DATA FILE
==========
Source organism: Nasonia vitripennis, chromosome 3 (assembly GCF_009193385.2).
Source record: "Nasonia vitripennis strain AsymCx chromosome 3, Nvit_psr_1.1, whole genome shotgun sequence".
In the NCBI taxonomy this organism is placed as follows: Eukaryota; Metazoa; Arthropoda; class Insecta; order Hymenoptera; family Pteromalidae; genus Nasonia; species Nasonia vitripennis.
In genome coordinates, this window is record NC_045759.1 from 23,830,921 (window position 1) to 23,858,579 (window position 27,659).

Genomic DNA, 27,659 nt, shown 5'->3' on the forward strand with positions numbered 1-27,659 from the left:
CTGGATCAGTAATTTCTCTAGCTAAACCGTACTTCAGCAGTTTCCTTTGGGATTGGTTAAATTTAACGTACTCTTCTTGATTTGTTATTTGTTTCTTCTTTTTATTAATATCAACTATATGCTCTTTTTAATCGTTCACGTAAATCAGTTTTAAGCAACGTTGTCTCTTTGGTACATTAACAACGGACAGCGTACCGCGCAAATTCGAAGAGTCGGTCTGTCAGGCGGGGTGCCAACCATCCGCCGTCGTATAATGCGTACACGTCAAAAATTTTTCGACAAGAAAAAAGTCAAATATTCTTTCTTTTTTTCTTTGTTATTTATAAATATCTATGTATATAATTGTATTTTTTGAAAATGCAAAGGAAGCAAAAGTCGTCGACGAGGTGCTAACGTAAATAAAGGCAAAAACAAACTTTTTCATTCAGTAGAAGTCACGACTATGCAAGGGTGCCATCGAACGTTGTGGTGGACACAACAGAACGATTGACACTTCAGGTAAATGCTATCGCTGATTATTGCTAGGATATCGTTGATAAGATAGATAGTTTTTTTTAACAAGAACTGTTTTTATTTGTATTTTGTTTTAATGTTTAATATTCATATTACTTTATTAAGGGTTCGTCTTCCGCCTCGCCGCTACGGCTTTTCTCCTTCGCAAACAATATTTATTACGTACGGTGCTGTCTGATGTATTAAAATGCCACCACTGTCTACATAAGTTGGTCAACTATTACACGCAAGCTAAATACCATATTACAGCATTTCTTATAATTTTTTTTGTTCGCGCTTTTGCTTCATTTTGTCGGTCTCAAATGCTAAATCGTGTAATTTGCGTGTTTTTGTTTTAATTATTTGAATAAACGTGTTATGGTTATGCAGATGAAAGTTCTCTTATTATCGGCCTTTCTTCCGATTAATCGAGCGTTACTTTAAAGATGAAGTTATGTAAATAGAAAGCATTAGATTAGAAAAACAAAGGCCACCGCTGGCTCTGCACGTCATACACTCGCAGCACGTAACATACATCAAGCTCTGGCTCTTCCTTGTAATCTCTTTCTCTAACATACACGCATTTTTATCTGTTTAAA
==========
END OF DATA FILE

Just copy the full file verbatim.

Source organism: Nasonia vitripennis, chromosome 3 (assembly GCF_009193385.2).
Source record: "Nasonia vitripennis strain AsymCx chromosome 3, Nvit_psr_1.1, whole genome shotgun sequence".
In the NCBI taxonomy this organism is placed as follows: Eukaryota; Metazoa; Arthropoda; class Insecta; order Hymenoptera; family Pteromalidae; genus Nasonia; species Nasonia vitripennis.
In genome coordinates, this window is record NC_045759.1 from 23,830,921 (window position 1) to 23,858,579 (window position 27,659).

Genomic DNA, 27,659 nt, shown 5'->3' on the forward strand with positions numbered 1-27,659 from the left:
CTGGATCAGTAATTTCTCTAGCTAAACCGTACTTCAGCAGTTTCCTTTGGGATTGGTTAAATTTAACGTACTCTTCTTGATTTGTTATTTGTTTCTTCTTTTTATTAATATCAACTATATGCTCTTTTTAATCGTTCACGTAAATCAGTTTTAAGCAACGTTGTCTCTTTGGTACATTAACAACGGACAGCGTACCGCGCAAATTCGAAGAGTCGGTCTGTCAGGCGGGGTGCCAACCATCCGCCGTCGTATAATGCGTACACGTCAAAAATTTTTCGACAAGAAAAAAGTCAAATATTCTTTCTTTTTTTCTTTGTTATTTATAAATATCTATGTATATAATTGTATTTTTTGAAAATGCAAAGGAAGCAAAAGTCGTCGACGAGGTGCTAACGTAAATAAAGGCAAAAACAAACTTTTTCATTCAGTAGAAGTCACGACTATGCAAGGGTGCCATCGAACGTTGTGGTGGACACAACAGAACGATTGACACTTCAGGTAAATGCTATCGCTGATTATTGCTAGGATATCGTTGATAAGATAGATAGTTTTTTTTAACAAGAACTGTTTTTATTTGTATTTTGTTTTAATGTTTAATATTCATATTACTTTATTAAGGGTTCGTCTTCCGCCTCGCCGCTACGGCTTTTCTCCTTCGCAAACAATATTTATTACGTACGGTGCTGTCTGATGTATTAAAATGCCACCACTGTCTACATAAGTTGGTCAACTATTACACGCAAGCTAAATACCATATTACAGCATTTCTTATAATTTTTTTTGTTCGCGCTTTTGCTTCATTTTGTCGGTCTCAAATGCTAAATCGTGTAATTTGCGTGTTTTTGTTTTAATTATTTGAATAAACGTGTTATGGTTATGCAGATGAAAGTTCTCTTATTATCGGCCTTTCTTCCGATTAATCGAGCGTTACTTTAAAGATGAAGTTATGTAAATAGAAAGCATTAGATTAGAAAAACAAAGGCCACCGCTGGCTCTGCACGTCATACACTCGCAGCACGTAACATACATCAAGCTCTGGCTCTTCCTTGTAATCTCTTTCTCTAACATACACGCATTTTTATCTGTTTAAA